HBO’s Girls: White Guilt, Precious, Privilege, And The Myth Making Factory
Funny — ludicrous, perhaps — that the above quote, the above reminder, is still required, still needs a voice. Funny because this is post-race America, or so I’ve been told, where, as a nation, we’re finally above race as a separator and classifier of people.
Post-race America is a convenient lie, a myth, a falsehood which seemingly sprouted the moment Barack Obama won the 2008 Presidential election. For if it were true, why must Ta-Nehisi Coates make such a statement? What’s the basis for his reaffirmation of black people’s existence and stories?
The basis stems from the new HBO show Girls, which is, according to the official website, “a comic look at the assorted humiliations and rare triumphs of a group of girls in their early 20s.”
The show’s lack of diversity, its whitewashing of New York City was obvious to many viewers during the series premiere, myself included. Accordingly, Girls received criticism (and, in all fairness, praise) throughout the Internet, including one from Ta-Nehisi Coates of The Atlantic. In Coates’ article (the one I quoted above) he chooses to focus on HBO, labeled as a “power-broker” perpetrating the fallacy of whiteness as the sole source of American narrative.
“Whiteness” is not Coates’ word; it is one I’ve co-opted from novelist Toni Morrison’s Playing In The Dark: Whiteness and the Literary Imagination, a slim piece of literary criticism I read sometime around 2002. Literature and television are merely different methods used to deploy narrative; strip away the overt differences between these two mediums, textual vs. visual, and one is left with story, perhaps the oldest and most universal art form in human history.
What is, in this context, “whiteness?” Since I’ve lost the book (a consequence of a romantic break-up), I refer to the text made partially available by Google. That said, from Toni Morrison:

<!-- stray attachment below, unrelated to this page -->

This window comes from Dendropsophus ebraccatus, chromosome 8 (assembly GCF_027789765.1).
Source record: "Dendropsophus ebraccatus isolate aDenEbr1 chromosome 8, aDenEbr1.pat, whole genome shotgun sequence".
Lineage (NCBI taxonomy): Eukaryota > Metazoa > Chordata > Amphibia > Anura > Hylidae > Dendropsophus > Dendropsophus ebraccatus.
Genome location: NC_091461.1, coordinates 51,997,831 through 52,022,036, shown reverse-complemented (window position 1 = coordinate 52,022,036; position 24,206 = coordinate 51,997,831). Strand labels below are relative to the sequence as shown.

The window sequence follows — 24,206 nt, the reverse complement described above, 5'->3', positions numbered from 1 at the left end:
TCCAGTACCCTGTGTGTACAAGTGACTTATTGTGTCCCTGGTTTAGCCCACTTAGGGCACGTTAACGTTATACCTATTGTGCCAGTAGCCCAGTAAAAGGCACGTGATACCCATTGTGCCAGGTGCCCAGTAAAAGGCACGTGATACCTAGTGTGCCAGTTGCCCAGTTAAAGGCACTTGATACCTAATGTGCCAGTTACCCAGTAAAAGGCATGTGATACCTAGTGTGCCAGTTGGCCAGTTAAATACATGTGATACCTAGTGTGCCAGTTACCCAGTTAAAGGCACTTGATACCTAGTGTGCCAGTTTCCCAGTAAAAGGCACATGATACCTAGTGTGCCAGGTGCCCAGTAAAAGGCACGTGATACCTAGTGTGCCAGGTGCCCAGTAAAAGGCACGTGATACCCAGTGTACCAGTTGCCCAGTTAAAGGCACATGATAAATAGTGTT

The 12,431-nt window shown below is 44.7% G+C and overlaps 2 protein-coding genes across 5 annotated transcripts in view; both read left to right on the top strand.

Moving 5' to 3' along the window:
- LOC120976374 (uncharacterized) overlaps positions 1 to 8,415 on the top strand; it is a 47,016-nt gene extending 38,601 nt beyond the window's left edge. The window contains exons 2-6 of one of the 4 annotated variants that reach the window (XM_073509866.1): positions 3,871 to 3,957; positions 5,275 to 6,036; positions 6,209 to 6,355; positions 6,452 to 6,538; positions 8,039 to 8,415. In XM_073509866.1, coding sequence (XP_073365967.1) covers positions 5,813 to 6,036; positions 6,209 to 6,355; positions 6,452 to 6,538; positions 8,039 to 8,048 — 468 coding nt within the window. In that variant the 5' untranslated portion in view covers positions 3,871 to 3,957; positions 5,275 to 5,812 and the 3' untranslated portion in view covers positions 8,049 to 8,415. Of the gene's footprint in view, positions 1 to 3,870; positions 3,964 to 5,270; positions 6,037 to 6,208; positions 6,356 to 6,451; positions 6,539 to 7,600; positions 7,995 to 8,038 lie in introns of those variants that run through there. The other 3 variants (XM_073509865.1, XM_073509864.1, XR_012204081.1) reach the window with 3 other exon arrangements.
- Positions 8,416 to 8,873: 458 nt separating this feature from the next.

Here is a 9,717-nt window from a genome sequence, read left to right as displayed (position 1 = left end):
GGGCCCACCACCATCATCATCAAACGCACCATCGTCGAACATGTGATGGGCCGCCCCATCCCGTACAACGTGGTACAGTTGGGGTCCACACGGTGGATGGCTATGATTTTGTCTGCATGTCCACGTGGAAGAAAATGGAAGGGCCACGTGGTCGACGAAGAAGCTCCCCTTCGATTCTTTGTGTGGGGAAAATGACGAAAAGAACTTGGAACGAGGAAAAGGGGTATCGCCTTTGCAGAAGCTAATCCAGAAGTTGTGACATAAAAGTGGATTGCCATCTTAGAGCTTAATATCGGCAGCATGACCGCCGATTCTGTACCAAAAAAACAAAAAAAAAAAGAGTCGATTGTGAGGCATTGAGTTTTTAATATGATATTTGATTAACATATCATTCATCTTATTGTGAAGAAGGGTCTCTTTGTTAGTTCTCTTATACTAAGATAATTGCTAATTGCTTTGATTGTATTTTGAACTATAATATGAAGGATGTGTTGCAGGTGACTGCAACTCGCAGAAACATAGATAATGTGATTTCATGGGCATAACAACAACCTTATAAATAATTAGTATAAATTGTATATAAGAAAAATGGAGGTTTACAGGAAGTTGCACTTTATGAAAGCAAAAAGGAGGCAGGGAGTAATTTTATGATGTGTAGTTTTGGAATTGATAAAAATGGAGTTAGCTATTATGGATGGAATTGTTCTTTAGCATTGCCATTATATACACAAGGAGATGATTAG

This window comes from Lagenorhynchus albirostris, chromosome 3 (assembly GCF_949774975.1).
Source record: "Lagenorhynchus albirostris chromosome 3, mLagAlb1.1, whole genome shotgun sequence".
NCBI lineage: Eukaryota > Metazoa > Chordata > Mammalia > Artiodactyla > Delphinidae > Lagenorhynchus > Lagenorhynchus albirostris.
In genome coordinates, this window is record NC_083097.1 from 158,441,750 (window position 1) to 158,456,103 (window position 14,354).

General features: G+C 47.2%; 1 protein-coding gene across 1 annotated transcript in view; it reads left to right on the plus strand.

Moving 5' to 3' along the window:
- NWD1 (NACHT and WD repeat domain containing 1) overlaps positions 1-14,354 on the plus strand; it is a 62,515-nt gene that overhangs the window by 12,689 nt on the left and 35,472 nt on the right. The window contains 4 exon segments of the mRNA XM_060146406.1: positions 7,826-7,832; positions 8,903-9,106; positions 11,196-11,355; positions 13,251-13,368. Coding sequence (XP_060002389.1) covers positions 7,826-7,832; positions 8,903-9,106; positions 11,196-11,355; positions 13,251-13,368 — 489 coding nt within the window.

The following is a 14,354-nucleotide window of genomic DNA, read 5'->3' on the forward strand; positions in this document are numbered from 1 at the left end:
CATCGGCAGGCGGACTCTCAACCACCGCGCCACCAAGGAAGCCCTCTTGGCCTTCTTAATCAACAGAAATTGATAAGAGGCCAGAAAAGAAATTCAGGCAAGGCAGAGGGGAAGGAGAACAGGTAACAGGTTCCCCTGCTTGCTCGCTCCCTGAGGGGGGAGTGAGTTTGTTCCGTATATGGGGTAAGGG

“[T]raditional, canonical American literature [which] is free of, uninformed, and unshaped by the four-hundred-year-old presence of, first, Africans and then African Americans in the United States. It assumes that this presence…has no significant place or consequence in the origin and development of that culture’s literature.
“…[A] more or less tacit agreement among literary scholars that, because American literature has been clearly the preserve of white male views, genius, and power, those views, genius, and power are without relationship to and removed from the overwhelming presence of black people in the United States.”
In other words, “whiteness” can be described as a mode of revisionism, a myth-making factory which imagines, then projects, narratives “free of, uniformed, and unshaped by” black people.
This is not a racist tactic; it does not originate from some warped hatred of a specific people. Rather, it is born of, and used as a remedy for, “white guilt.” If one, guilt notwithstanding, cannot or will not deal with race, with racial issues, with black people and one’s relationship to black people, then the easiest solution is to pretend black people do not exist and, therefore, exert no influence upon one’s life.
I must confess. As an artist, I can understand why Girls is devoid of black people: to make any kind of artistic statement, one must remain authentic to his/her perspective and experiences. Perhaps it’s a stretch to suggest Girls makes an artistic statement — then again, I’m of the belief that art is always the act of making a statement, be it personal, political, social, etc.
Art is never created in a vacuum and it is never without an overarching statement or critique of a larger entity. Girls is touted (perhaps more by others than its creator) as the voice of a generation. I believe that to be true, for Girls erases race not only as yet another reinforcement of whiteness, but to acknowledge a generation’s indifference to race beyond, on occasion, overt racism; every one knows a burning cross when they see one, but not all people can see or admit to “white privilege.”
Therein lies the artistic statement of Girls and, just maybe, it explains this nation’s continued fascination with the “post-race” myth: race is an issue unworthy of our time and energy; race is not a ‘white’ problem, and should not be projected onto us; race is ignored and, therefore, no longer exists for us; we have reached, finally, a post-race era in our society.